And, because of both of them, but mostly due to the younger one I am learning to play chess again.

The other day I used chess as an analogy, writing:
The bigger story, of course, is that the Crimean was part of a huge chess game.

The chess game began with Putin's brilliant handling of the Russian winter Olympics, an opening "knight" move to "F3." The Crimean was a pawn. Eastern Ukraine was perhaps another knight. Latvia is a pawn en passant. Losing Germany as an ally on sanctions, that's worth at least a loss of a knight for the US.
The Chinese-Russian natural gas pipeline was at least a loss of a rook for the United States, possibly even worth the queen. The loss of Russian rocket engines was a bishop loss for Russia, but that was more than made up for by the Chinese-Russian hegemony, worthy of castling early.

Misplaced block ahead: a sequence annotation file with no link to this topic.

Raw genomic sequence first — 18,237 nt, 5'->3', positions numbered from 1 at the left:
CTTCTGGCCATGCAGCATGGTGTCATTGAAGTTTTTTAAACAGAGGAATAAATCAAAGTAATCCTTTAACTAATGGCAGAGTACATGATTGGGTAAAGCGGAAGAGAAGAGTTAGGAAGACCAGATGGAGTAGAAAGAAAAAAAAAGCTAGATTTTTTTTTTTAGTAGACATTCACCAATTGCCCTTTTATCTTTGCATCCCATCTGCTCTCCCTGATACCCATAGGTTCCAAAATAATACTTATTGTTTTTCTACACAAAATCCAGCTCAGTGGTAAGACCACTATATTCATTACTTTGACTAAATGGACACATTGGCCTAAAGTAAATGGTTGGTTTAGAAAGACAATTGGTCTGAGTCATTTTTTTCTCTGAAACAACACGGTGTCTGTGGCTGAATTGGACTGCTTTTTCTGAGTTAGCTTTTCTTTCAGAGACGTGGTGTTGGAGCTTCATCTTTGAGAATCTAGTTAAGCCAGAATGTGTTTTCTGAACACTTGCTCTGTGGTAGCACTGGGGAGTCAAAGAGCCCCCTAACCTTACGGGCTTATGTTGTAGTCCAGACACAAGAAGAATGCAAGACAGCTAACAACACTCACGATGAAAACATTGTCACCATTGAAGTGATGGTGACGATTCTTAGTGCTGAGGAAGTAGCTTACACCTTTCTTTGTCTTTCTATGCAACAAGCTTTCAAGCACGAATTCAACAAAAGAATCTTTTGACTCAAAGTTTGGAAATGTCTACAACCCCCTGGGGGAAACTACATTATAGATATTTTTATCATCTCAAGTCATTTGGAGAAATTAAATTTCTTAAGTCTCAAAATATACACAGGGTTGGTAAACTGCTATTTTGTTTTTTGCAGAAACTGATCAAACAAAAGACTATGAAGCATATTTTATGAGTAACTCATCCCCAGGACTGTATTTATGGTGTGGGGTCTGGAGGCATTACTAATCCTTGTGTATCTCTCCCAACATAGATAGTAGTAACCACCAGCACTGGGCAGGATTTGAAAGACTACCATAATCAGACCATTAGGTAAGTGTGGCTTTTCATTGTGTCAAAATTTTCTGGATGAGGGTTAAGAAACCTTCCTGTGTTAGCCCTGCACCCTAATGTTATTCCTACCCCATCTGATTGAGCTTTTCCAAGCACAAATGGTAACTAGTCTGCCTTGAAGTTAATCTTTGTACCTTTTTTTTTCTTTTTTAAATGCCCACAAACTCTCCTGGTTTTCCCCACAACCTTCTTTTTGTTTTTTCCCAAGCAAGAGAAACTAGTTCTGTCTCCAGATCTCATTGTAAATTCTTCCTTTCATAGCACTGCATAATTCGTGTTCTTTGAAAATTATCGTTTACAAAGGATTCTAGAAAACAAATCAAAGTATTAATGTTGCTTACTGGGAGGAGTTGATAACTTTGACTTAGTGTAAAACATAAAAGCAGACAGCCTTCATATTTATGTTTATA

I really didn't know much about chess strategy, just the basic rules on how to play the game.

Fast forward one week. Today I am in the Southlake, TX, community library. I have just finished re-reading Mike Reynolds' biography of Ernest Hemingway. I re-stock it and then look for another book to read. On "display" by the librarian I pick up Nate Silver's The Signal and the Noise: Why So Many Predictions Fail -- But Some Don't.

Until I picked up the book I knew nothing about Nate Silver. According to the book jacket, "Nate Silver is a statistician, writer, and founder of the New York Times political blog Silver also developed PECOTA, a system for forecasting baseball performance that was bought by Baseball Prospectus. He was named one of the world's 100 Most Influential People by Time magazine."

In chapter 9, Silver talks about statistics, probability, and the "rage against machines." The chapter deals with computers programmed to play chess. He spends several pages on IBM's Deep Blue computer taking on world chess champion Garry Kasparov, the top-rated chess player in the world from 1986 until his retirement in 2005. Or more precisely, Garry Kasparov challenging IBM's Deep Blue.